Interviewing Best Practices

Interviewing Wounded Warriors

Many Veterans tend to have difficulty explaining how their military experience relates to the needs of a civilian employer. While Veterans will be quick to praise their battalion or unit, they may be reluctant to praise themselves in interviews; therefore civilian employers may sometimes miss their outstanding personal accomplishments and work qualities.

It is also important to note that the concept of "professional presentation" is different for military personnel. Military personnel (particularly those recently separated from the military) often present themselves with eyes forward, back straight, and using "Sir" and "Ma'am," often without much smiling. Former military personnel may need permission to "speak freely" to create a comfort level where they can appear in the most positive light. Hiring managers should be encouraged to be patient with these candidates and ask probing questions to find qualities not apparent at first glance.

Questions to Ask

Most interview questions are appropriate for wounded, ill and injured Soldiers and Veterans, such as questions related to management style, problem solving, and strengths/weaknesses. In order to best understand how our population’s skill sets apply to a civilian position, employers should consider phrasing questions so that the interviewee understands the reference to both civilian and military work experience, such as:

  • "Tell me about the type of training and education you received while in the military."
  • "Were you involved in day-to-day management of personnel and/or supplies?"
  • "How many people did you supervise?"
  • "If you managed resources such as supplies and/or equipment, what was the net worth of these resources?"

By asking these questions, employers are not asking the candidate to disclose whether or not they have a disability, but are ensuring they can perform the job.

Questions to Avoid

Questions relevant to experience or training received while in the military, or to determine eligibility for any Veteran's preference required by law, are acceptable. However, some questions should be avoided that make candidates uncomfortable or could be a cause for unlawful discrimination:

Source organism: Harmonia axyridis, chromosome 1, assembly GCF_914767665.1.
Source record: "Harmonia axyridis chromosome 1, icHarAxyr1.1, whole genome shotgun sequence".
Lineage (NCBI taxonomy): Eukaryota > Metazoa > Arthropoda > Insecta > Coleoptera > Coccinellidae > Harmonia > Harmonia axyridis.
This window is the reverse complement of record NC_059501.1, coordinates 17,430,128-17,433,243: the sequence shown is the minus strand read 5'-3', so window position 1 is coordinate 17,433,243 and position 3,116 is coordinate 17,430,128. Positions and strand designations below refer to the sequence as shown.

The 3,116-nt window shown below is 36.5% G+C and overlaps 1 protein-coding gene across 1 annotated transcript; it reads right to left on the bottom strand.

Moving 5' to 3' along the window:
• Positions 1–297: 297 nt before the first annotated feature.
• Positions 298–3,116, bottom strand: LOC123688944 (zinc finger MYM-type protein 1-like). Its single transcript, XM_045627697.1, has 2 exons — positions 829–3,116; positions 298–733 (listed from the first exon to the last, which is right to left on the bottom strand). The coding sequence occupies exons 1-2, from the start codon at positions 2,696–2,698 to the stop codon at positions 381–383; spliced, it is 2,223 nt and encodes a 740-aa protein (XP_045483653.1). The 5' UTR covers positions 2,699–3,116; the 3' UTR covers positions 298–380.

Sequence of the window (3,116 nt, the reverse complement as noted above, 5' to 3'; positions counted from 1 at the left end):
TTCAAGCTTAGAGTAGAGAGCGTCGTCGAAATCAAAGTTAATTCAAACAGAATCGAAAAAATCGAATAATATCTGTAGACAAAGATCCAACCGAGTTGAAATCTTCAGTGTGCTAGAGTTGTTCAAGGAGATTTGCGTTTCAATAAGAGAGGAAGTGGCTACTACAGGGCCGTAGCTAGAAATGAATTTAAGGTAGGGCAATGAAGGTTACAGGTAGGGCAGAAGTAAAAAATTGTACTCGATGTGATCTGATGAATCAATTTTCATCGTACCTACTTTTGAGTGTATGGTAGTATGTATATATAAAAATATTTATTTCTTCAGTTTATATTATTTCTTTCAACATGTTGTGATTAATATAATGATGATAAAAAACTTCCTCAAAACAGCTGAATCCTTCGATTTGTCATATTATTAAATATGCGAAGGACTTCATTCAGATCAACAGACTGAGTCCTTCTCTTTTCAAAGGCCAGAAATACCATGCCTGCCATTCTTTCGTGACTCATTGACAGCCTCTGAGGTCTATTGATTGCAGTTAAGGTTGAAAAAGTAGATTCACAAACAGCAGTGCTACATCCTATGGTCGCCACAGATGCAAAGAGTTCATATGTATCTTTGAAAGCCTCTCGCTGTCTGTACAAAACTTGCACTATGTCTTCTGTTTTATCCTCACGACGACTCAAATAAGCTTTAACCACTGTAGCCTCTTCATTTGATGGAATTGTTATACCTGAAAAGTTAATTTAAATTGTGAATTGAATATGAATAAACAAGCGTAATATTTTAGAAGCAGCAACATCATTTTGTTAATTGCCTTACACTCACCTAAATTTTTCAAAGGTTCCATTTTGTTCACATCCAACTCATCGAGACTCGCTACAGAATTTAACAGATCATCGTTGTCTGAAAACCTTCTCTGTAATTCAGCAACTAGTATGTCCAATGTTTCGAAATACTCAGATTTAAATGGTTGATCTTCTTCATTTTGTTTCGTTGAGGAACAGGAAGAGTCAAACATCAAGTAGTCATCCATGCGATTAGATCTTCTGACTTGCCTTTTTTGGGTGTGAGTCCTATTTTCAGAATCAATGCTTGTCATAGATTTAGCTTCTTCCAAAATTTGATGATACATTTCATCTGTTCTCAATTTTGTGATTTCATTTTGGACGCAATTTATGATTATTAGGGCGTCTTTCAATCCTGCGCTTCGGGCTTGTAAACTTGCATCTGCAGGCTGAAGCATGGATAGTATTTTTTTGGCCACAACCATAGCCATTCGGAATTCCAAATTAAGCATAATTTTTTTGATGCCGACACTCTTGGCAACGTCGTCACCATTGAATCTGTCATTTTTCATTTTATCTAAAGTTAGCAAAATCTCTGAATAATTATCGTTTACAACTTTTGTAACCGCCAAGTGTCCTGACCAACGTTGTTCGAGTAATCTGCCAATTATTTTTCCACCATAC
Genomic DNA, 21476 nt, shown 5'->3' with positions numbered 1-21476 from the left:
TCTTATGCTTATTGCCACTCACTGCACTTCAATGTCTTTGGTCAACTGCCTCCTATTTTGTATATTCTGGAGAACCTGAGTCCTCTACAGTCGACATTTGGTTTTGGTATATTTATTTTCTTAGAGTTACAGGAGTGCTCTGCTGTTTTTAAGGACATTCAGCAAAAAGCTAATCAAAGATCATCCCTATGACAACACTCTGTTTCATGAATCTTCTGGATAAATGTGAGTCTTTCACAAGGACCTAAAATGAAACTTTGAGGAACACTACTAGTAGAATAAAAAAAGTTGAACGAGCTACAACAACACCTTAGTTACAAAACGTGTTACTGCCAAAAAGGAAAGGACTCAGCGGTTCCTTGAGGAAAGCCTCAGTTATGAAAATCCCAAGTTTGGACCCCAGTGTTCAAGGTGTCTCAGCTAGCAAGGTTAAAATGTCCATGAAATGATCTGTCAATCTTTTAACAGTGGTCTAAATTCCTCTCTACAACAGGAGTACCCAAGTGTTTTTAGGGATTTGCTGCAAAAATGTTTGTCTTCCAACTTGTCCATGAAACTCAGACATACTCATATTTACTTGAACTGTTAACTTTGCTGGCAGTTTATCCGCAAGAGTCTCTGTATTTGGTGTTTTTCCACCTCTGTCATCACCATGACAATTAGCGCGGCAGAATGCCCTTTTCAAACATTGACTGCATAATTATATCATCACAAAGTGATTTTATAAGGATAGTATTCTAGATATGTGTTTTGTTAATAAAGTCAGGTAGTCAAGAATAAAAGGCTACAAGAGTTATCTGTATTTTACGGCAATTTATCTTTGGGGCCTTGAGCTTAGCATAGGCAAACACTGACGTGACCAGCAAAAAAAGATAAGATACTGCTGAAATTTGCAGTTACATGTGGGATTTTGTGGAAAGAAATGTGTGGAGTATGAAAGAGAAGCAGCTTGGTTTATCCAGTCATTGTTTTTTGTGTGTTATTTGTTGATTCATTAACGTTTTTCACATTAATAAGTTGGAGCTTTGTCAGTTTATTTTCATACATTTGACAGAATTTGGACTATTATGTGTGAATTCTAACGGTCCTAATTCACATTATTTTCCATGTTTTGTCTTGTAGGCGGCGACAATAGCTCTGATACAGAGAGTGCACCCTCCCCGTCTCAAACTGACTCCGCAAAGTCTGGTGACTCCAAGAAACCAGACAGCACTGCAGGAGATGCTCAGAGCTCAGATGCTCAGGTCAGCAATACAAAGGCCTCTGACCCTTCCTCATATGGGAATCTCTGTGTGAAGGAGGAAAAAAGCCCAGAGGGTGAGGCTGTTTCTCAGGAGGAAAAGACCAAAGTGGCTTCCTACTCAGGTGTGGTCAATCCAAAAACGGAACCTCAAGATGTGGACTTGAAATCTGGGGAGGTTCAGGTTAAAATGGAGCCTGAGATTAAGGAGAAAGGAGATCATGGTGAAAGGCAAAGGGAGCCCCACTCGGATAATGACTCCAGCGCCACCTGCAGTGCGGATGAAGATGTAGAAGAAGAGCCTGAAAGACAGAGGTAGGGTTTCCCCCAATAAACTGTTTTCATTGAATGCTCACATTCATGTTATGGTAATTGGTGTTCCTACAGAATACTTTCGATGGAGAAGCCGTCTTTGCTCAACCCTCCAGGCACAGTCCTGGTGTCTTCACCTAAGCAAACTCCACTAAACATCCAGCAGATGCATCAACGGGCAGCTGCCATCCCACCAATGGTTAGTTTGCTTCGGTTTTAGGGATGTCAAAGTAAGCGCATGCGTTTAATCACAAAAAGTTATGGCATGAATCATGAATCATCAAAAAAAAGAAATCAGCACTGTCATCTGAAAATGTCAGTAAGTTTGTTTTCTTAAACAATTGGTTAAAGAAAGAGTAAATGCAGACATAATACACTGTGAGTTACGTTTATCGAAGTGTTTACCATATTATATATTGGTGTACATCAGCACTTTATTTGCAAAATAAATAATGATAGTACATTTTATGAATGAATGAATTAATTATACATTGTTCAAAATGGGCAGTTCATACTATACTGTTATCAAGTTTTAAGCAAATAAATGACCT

• "Did you receive an honorable discharge?" Only federal agencies or those that assign a Veterans' hiring preference or have requirements related to security clearances should ask questions related to military discharge.
  • "I notice that you're in the National Guard...are you going to be called up for duty anytime soon?" This is similar to asking a woman if she is planning to have a baby soon. It is unlawful to discriminate against someone because of membership in any branch of the military, including the National Guard or Reserves.
  • "Did you see any action over there?" "Did you lose your arm getting hit by an IED?" "Have you seen a psychiatrist since you've been back?" Questions related to deployments to Iraq or Afghanistan may be interpreted as trying to determine if the Veteran has post-traumatic stress disorder (PTSD) or traumatic brain injury (TBI) and could be construed as violation of the Uniformed Services Employment and Reemployment Rights Act (USERRA) or the Americans with Disabilities Act (ADA).

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